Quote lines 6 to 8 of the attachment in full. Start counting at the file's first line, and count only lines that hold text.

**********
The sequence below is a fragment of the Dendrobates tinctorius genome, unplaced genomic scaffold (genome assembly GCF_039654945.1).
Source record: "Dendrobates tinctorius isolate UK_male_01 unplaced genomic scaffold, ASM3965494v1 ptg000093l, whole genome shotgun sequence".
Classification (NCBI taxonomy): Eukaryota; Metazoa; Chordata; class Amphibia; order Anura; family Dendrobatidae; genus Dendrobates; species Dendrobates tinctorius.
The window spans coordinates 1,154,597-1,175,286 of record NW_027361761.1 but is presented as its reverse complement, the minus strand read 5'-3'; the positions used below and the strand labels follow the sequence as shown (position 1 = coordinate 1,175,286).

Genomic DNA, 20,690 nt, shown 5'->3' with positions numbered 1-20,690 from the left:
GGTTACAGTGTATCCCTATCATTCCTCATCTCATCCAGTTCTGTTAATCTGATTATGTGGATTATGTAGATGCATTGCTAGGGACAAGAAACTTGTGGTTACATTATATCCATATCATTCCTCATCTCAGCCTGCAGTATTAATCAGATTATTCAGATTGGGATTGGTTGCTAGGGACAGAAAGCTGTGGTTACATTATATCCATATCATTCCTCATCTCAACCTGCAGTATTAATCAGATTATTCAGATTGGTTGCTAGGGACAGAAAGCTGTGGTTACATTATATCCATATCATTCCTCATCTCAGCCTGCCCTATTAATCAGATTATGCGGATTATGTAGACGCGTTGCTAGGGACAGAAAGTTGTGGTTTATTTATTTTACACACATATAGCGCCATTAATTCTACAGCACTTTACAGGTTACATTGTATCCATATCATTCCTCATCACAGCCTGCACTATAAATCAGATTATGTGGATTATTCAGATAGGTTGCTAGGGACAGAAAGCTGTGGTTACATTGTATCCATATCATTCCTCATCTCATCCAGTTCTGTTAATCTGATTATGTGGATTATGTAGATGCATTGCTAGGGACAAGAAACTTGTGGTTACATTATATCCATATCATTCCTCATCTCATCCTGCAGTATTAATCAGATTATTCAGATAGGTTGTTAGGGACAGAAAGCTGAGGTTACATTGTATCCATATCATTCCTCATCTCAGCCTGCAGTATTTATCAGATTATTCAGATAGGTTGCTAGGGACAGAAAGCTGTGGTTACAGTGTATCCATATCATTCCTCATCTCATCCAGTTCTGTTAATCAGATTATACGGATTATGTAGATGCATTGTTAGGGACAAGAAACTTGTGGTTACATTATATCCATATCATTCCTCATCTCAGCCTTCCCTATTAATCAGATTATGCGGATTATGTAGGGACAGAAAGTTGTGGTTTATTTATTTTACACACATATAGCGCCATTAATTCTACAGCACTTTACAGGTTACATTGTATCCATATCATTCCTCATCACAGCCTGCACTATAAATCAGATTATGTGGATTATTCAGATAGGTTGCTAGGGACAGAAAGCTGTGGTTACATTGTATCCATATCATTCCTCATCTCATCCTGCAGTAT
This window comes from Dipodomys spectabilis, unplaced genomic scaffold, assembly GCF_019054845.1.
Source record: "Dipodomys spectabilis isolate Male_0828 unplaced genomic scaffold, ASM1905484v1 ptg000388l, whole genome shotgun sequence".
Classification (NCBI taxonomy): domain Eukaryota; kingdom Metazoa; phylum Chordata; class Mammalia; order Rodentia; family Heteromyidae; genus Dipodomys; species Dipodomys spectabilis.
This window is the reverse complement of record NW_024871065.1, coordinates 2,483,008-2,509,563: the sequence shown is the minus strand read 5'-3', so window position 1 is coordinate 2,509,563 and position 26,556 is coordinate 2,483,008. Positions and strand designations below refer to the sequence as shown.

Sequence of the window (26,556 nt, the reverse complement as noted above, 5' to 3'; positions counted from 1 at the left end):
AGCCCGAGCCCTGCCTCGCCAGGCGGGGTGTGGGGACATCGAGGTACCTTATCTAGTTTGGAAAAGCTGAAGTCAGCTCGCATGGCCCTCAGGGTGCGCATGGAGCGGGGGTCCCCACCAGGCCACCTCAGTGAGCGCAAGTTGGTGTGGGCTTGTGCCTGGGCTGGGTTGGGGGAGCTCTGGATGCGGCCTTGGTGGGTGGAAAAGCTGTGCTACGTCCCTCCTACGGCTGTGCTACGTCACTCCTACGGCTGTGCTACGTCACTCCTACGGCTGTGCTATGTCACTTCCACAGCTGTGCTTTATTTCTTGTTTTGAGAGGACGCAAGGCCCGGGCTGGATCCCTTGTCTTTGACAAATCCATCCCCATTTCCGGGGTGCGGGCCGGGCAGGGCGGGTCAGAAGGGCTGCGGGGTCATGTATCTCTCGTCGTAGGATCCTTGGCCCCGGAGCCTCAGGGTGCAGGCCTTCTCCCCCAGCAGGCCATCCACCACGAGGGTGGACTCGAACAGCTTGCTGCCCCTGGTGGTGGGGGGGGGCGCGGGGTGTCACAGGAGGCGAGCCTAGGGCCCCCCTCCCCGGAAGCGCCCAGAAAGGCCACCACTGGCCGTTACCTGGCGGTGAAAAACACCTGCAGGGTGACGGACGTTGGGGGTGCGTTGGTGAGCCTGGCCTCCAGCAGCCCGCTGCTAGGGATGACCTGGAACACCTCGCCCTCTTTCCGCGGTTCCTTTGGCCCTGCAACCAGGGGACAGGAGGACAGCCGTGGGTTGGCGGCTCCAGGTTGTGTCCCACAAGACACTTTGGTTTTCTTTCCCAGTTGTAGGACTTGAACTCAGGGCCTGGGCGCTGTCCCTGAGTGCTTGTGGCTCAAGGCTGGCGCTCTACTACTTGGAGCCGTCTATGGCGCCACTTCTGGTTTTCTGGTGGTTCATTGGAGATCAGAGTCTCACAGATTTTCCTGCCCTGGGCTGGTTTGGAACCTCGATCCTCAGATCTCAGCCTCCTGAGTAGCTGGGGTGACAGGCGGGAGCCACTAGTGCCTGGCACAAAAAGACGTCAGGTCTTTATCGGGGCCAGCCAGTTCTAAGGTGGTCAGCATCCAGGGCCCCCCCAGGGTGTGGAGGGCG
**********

GGTTACAGTGTATCCCTATCATTCCTCATCTCATCCAGTTCTGTTAATCTGATTATGTGGATTATGTAGATGCATTGCTAGGGACAAGAAACTTGTGGTTACATTATATCCATATCATTCCTCATCTCAGCCTGCAGTATTAATCAGATTATTCAGATTGGGATTGGTTGCTAGGGACAGAAAGCTGTGGTTACATTATATCCATATCATTCCTCATCTCAACCTGCAGTATTAATCAGATTATTCAGATTGGTTGCTAGGGACAGAAAGCTGTGGTTACATTATATCCATATCATTCCTCATCTCAGCCTGCCCTATTAATCAGATTATGCGGATTATGTAGACGCGTTGCTAGGGACAGAAAGTTGTGGTTTATTTATTTTACACACATATAGCGCCATTAATTCTACAGCACTTTACAGGTTACATTGTATCCATATCATTCCTCATCACAGCCTGCACTATAAATCAGATTATGTGGATTATTCAGATAGGTTGCTAGGGACAGAAAGCTGTGGTTACATTGTATCCATATCATTCCTCATCTCATCCAGTTCTGTTAATCTGATTATGTGGATTATGTAGATGCATTGCTAGGGACAAGAAACTTGTGGTTACATTATATCCATATCATTCCTCATCTCATCCTGCAGTATTAATCAGATTATTCAGATAGGTTGTTAGGGACAGAAAGCTGAGGTTACATTGTATCCATATCATTCCTCATCTCAGCCTGCAGTATTTATCAGATTATTCAGATAGGTTGCTAGGGACAGAAAGCTGTGGTTACAGTGTATCCATATCATTCCTCATCTCATCCAGTTCTGTTAATCAGATTATACGGATTATGTAGATGCATTGTTAGGGACAAGAAACTTGTGGTTACATTATATCCATATCATTCCTCATCTCAGCCTTCCCTATTAATCAGATTATGCGGATTATGTAGGGACAGAAAGTTGTGGTTTATTTATTTTACACACATATAGCGCCATTAATTCTACAGCACTTTACAGGTTACATTGTATCCATATCATTCCTCATCACAGCCTGCACTATAAATCAGATTATGTGGATTATTCAGATAGGTTGCTAGGGACAGAAAGCTGTGGTTACATTGTATCCATATCATTCCTCATCTCATCCTGCAGTAT
This window comes from Dipodomys spectabilis, unplaced genomic scaffold, assembly GCF_019054845.1.
Source record: "Dipodomys spectabilis isolate Male_0828 unplaced genomic scaffold, ASM1905484v1 ptg000388l, whole genome shotgun sequence".